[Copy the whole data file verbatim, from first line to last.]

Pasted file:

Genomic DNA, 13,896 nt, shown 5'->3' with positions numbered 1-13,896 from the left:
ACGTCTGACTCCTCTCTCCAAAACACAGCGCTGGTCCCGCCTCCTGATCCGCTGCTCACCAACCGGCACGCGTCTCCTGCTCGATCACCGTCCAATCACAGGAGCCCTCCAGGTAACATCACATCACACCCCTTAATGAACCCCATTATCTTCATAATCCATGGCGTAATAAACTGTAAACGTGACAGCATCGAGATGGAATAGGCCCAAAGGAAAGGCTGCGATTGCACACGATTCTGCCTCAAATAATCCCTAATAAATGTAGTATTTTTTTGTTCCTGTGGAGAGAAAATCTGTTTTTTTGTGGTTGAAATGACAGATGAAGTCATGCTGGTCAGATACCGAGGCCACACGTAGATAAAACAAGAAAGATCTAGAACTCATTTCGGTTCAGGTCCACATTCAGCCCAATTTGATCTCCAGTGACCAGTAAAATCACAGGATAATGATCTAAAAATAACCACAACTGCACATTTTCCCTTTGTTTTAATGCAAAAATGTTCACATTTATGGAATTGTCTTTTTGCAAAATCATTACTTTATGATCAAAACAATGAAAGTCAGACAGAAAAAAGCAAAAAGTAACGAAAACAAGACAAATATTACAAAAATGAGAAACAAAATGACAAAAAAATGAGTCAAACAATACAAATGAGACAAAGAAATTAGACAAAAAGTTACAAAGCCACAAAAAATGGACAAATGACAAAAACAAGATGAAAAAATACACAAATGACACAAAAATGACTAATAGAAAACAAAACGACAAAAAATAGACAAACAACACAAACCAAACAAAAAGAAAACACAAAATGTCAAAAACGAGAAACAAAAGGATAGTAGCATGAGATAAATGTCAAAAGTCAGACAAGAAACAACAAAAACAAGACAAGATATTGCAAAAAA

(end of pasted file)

Genomic DNA, 13,896 nt, shown 5'->3' with positions numbered 1-13,896 from the left:
ACGTCTGACTCCTCTCTCCAAAACACAGCGCTGGTCCCGCCTCCTGATCCGCTGCTCACCAACCGGCACGCGTCTCCTGCTCGATCACCGTCCAATCACAGGAGCCCTCCAGGTAACATCACATCACACCCCTTAATGAACCCCATTATCTTCATAATCCATGGCGTAATAAACTGTAAACGTGACAGCATCGAGATGGAATAGGCCCAAAGGAAAGGCTGCGATTGCACACGATTCTGCCTCAAATAATCCCTAATAAATGTAGTATTTTTTTGTTCCTGTGGAGAGAAAATCTGTTTTTTTGTGGTTGAAATGACAGATGAAGTCATGCTGGTCAGATACCGAGGCCACACGTAGATAAAACAAGAAAGATCTAGAACTCATTTCGGTTCAGGTCCACATTCAGCCCAATTTGATCTCCAGTGACCAGTAAAATCACAGGATAATGATCTAAAAATAACCACAACTGCACATTTTCCCTTTGTTTTAATGCAAAAATGTTCACATTTATGGAATTGTCTTTTTGCAAAATCATTACTTTATGATCAAAACAATGAAAGTCAGACAGAAAAAAGCAAAAAGTAACGAAAACAAGACAAATATTACAAAAATGAGAAACAAAATGACAAAAAAATGAGTCAAACAATACAAATGAGACAAAGAAATTAGACAAAAAGTTACAAAGCCACAAAAAATGGACAAATGACAAAAACAAGATGAAAAAATACACAAATGACACAAAAATGACTAATAGAAAACAAAACGACAAAAAATAGACAAACAACACAAACCAAACAAAAAGAAAACACAAAATGTCAAAAACGAGAAACAAAAGGATAGTAGCATGAGATAAATGTCAAAAGTCAGACAAGAAACAACAAAAACAAGACAAGATATTGCAAAAAA